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My research concerns the roles of advanced (university) mathematics in teacher education. In many countries, prospective mathematics teachers are required to complete extensive coursework in university level mathematics, or in some cases attain a bachelor’s degree in mathematics. This reality reflects a widespread disposition that engaging school teachers with mathematics that extends well beyond the school mathematics curriculum contributes to the quality of classroom instruction. However, specifying ways by which teachers' learning experiences in university mathematics courses may manifest in the work of teaching is a very challenging task, and consequently, this important aspect of teacher education is informed mostly by personal reflections and common sense, not by research.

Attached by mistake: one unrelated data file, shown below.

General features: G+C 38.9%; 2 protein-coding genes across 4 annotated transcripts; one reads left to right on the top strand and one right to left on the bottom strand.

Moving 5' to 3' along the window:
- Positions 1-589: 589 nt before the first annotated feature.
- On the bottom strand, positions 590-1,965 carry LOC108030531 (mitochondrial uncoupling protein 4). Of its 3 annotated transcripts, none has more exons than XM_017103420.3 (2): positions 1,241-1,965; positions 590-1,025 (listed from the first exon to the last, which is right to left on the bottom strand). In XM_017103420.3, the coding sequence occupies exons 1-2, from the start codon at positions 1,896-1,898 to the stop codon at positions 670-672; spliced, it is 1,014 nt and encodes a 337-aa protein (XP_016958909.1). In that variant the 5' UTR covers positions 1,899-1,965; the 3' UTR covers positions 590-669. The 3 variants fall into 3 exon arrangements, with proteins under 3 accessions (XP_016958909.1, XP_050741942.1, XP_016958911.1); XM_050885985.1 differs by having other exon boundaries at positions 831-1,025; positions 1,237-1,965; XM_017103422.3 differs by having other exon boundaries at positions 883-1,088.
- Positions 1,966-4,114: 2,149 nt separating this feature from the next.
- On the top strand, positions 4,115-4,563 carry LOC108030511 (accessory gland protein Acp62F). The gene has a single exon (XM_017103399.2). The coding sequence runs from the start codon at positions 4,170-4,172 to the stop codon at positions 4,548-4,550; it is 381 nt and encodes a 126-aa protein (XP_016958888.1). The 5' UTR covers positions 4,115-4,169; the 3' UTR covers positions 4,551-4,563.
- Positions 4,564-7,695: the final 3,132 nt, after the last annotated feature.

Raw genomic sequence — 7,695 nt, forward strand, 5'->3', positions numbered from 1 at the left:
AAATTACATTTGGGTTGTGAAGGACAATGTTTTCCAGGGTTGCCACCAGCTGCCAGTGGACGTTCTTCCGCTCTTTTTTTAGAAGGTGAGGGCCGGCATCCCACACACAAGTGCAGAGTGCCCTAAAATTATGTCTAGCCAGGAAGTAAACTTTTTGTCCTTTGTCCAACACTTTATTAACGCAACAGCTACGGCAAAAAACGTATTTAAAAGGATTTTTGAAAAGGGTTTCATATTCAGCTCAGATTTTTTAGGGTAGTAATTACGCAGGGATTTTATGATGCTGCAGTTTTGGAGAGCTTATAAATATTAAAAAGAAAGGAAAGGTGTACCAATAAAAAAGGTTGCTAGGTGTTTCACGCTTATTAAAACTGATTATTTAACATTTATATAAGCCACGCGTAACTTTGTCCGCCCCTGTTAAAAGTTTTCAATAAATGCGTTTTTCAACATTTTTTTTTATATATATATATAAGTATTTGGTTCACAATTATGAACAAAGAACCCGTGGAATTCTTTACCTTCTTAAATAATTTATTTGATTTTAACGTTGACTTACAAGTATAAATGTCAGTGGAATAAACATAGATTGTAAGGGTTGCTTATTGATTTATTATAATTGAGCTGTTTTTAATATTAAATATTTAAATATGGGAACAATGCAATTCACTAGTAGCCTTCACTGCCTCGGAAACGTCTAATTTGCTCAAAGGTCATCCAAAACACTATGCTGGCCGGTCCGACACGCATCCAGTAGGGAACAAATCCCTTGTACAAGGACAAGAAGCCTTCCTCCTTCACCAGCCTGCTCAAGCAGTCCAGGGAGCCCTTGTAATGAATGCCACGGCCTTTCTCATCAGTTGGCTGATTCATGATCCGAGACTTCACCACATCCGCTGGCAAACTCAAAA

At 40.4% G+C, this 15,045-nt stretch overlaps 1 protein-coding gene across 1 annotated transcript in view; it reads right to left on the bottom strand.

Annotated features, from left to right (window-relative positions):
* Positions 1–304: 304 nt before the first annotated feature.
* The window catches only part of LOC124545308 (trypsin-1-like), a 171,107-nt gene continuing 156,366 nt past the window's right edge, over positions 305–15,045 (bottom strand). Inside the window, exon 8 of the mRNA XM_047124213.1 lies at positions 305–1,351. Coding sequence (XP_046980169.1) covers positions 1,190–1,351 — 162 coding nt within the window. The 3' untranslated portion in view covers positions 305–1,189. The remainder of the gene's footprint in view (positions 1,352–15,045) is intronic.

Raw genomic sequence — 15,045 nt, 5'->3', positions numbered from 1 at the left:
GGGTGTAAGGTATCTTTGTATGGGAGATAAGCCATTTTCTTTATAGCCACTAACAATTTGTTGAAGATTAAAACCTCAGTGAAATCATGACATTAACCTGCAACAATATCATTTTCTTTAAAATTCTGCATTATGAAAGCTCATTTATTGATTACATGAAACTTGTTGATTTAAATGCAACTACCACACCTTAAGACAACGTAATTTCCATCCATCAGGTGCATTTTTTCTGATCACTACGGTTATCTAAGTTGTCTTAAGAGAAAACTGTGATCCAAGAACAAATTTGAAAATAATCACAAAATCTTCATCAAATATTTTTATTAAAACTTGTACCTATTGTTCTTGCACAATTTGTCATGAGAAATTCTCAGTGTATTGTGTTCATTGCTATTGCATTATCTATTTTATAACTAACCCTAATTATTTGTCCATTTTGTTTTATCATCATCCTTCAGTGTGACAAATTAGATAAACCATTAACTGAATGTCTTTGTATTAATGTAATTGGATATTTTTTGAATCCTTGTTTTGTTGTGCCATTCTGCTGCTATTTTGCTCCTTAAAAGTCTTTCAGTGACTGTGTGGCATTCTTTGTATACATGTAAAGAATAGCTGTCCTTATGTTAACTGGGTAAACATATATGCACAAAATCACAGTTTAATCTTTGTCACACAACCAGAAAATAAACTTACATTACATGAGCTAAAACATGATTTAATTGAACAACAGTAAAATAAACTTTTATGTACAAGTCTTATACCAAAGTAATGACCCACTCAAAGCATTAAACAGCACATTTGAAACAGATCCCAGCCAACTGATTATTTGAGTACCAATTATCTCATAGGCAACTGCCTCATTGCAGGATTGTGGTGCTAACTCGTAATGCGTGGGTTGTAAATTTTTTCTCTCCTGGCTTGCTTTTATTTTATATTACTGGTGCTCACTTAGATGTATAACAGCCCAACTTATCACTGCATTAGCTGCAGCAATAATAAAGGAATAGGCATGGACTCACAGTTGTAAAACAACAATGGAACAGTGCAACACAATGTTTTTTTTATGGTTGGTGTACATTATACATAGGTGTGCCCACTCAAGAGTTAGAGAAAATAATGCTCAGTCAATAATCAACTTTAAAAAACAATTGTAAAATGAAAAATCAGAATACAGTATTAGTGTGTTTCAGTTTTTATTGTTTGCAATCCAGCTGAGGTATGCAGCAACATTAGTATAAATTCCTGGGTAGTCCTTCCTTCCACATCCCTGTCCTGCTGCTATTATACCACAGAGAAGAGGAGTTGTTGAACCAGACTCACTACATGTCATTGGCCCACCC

Our research group explores connections between teaching and learning mathematics at the university and school levels, and utilizations of these connections in teacher education. These are some of the questions that we study: 

  • How do mathematicians and secondary teachers learn from and with one another while watching videotaped lessons and jointly inquiring into authentic teaching dilemmas therein? 
  • How can teachers utilize and adapt mathematical practices centered at university mathematics courses to inform their teaching decisions, for example in contingent situations?
  • How can experienced mathematics teachers draw on their expertise in teaching as students graduate mathematics courses? How can professors in these courses draw on the teachers' teaching expertise?
  • How can teaching approaches developed for higher education, such as the flipped classroom, be adapted to elementary mathematics classrooms?
  • What are the ways in which mathematics professors try to support students during their transition from school learning mathematics at school to learning mathematics at university?

Consider joining our Research Group.